In the 1980s, encouraged by the government, a large number of families leave Chinese cities to settle in the poorer regions of the country, in order to develop local industry. The film's ... See full summary »
The river Suzhou that flows through Shanghai is a reservoir of filth, chaos and poverty, but also a meeting place for memories and secrets. Lou Ye, who spent his youth on the banks of the ... See full summary »
Yu Hong leaves her home village and starts university in Beijing, where she develops a consuming and compulsive relationship with another student. The student riots from 1989 then ensue and take a toll on their lives.
11-year-old Wang lives with his family in a remote village in China. Life is tough, but they make the most of what little they have. When Wang is selected to lead his school's daily ... See full summary »
On Dry Well Lane in Beijing in 1953, Chen Shujuan and Lin Shaolong marry. A year later their son, nicknamed Tietou (Iron Head), is born. The Party is everywhere: Mao's photograph, ... See full summary »
Little pocket thief Wu never got away from the streets like his friends did. He realises that he is alone, as his old buddy doesn't invite him for his wedding. When he falls in love with a ... See full summary »
Set in Fenyang, Shanxi Province, the film focuses on a group of amateur theatre troupe performers whose fate mirrors that of the general population in China as massive socio-economic ... See full summary »
Two Chinese coal miners have hit upon the perfect scam: murder one of their fellow mine workers, make the death look like an accident, and extort money from the boss to keep the incident ... See full summary »
'Yellow Earth' focuses on the story of a communist soldier who is sent to the countryside to collect folk songs for the Communist Revolution. There he stays with a peasant family and learns... See full summary »
Beijing: young men in packs, machismo, class divisions, violence, and indifference. Guei arrives from the country: toothbrushes, hotel foyers, and Qin, a rich neighbor in high heels, dazzle him. He gets a job as a messenger. The company issues him a bike, which he must pay for out of his wages. When it is stolen, Guei hunts for it. A student, Jian, has it; for him, it's the key to teen society - with his pals and with Xiao, a girl he fancies. Guei finds the bike and stubbornly tries to reclaim it in the face of great odds. But for Jian to lose the bike would mean humiliation. The two young men - and the people around them - are swept up in the youths' desperation. Written by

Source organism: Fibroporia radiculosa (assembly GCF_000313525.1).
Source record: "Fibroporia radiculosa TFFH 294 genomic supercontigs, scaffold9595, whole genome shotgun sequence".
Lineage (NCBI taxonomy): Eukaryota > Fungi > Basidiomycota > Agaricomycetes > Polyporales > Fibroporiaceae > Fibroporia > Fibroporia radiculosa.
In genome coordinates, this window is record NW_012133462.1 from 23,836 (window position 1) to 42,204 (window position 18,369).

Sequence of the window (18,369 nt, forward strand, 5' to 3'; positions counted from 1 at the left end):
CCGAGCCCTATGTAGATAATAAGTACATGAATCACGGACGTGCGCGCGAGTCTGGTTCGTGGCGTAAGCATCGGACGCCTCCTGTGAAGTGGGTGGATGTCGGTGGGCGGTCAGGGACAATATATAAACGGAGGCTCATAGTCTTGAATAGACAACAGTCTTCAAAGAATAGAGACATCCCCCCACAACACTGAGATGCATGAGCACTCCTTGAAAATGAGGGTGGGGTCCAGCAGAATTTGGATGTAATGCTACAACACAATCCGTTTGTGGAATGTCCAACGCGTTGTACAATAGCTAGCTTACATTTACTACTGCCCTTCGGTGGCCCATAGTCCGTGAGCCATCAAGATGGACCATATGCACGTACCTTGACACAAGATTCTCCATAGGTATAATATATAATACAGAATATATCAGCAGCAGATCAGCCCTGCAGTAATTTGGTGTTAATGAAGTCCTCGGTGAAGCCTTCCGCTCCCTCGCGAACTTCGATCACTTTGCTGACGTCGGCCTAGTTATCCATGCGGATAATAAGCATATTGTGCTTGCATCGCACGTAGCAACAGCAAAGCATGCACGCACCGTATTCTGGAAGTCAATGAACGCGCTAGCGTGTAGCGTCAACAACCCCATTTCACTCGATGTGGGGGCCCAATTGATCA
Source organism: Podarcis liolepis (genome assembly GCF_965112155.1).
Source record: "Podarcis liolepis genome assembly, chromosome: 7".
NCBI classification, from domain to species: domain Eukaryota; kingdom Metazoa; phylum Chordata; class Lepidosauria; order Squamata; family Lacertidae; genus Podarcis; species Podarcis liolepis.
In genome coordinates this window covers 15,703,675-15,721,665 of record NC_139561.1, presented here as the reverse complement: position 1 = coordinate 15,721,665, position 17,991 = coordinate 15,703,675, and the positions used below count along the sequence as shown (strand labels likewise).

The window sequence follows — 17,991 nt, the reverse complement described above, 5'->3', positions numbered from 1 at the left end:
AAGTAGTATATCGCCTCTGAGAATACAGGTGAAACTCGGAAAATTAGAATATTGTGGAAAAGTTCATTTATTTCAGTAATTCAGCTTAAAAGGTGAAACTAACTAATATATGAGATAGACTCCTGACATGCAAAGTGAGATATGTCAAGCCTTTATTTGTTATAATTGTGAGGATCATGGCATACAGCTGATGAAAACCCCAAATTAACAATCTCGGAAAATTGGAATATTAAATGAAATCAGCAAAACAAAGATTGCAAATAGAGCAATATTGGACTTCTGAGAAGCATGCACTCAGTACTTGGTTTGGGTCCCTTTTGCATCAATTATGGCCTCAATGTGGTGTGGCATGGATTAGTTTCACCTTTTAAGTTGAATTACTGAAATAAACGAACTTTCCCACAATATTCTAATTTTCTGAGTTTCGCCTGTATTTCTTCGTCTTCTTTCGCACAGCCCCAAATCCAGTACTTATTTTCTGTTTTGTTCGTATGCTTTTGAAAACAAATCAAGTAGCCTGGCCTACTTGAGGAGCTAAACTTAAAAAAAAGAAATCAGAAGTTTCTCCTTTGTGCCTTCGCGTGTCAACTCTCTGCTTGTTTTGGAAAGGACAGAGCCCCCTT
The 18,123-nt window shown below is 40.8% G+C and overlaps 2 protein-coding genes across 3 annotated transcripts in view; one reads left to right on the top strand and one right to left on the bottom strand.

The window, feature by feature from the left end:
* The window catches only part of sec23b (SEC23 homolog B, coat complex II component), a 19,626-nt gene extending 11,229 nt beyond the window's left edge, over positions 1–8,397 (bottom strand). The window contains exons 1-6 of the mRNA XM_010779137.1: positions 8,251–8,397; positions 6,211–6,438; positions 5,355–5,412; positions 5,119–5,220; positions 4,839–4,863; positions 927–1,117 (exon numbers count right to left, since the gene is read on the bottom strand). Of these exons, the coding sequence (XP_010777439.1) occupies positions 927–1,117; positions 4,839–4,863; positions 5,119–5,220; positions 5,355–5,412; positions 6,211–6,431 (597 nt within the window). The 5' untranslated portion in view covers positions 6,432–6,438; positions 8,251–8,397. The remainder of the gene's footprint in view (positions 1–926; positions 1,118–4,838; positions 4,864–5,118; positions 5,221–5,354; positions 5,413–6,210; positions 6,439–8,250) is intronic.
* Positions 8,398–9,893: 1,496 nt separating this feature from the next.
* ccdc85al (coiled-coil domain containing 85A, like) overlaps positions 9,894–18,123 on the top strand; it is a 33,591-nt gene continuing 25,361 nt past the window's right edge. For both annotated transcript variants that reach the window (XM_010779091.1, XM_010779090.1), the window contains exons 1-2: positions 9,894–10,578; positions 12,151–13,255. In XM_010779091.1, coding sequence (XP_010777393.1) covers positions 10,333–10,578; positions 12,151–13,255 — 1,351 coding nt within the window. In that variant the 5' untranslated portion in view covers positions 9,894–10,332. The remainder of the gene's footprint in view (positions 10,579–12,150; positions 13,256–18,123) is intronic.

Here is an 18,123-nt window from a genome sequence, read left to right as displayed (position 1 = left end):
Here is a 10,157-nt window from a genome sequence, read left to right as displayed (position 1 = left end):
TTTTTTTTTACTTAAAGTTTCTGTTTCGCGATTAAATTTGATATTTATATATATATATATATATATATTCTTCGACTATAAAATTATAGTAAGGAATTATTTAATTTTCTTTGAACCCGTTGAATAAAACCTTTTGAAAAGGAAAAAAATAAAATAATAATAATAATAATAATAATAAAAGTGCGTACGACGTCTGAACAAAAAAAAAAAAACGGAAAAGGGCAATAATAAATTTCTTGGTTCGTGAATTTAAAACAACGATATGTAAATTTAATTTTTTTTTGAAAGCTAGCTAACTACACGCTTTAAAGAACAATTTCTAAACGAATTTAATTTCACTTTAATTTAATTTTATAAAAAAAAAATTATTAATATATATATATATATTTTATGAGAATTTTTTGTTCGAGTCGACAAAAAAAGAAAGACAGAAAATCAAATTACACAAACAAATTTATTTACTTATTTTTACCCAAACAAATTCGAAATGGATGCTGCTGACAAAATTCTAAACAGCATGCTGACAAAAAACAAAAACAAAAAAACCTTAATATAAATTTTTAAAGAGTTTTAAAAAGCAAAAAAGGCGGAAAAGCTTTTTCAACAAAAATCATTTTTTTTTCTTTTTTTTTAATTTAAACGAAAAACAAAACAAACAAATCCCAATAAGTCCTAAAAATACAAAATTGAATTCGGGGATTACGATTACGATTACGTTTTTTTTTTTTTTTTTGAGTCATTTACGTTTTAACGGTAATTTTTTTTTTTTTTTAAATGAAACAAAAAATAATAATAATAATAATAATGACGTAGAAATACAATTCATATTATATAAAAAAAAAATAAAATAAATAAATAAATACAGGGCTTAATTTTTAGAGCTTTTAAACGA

Quasi-remake of De Sica's `Ladri di biciclette,' set in the sprawling metropolis of contemporary Beijing. Director Wang Xiaoshuai borrows not just the seedling idea but much of the approach of the Italian Neo-Realist classic. A stolen bicycle leads two boys from one sad situation to another, and Wang lets those situations determine the film's form, rather than using deliberate techniques to give it shape. This result is going to inspire different responses--like `Ladri di biciclette' itself, it's going to seem refreshingly artless to some, frustratingly aimless to others. Likewise, the film's tremendous stillness is going to draw some viewers in while alienating others. There are passing comments on image, perception, and class divisions, but the style (Chinese-Italian Neo-Neo-Realism?) really prevents the director from exploring any of these ideas too thoroughly. Personally, while I appreciate the respectful approach to the film's inspiration, I wish Wang would have really cut loose with some radical new take on `Ladri,' as Tim Burton did with his masterpiece, `Pee-Wee's Big Adventure.' As it is, `Shiqi sui de dan che' left me a little bit cold; it was all done is good taste, but the result was curiously lifeless. For all his deference to De Sica, Wang can't really recreate the Italian director's emotional depth, no matter how precisely he recreates his style. Without that depth, this film is as beautiful as a series of still photographs, but no more alive. 6 out of 10.
3 of 5 people found this review helpful.
Was this review helpful to you?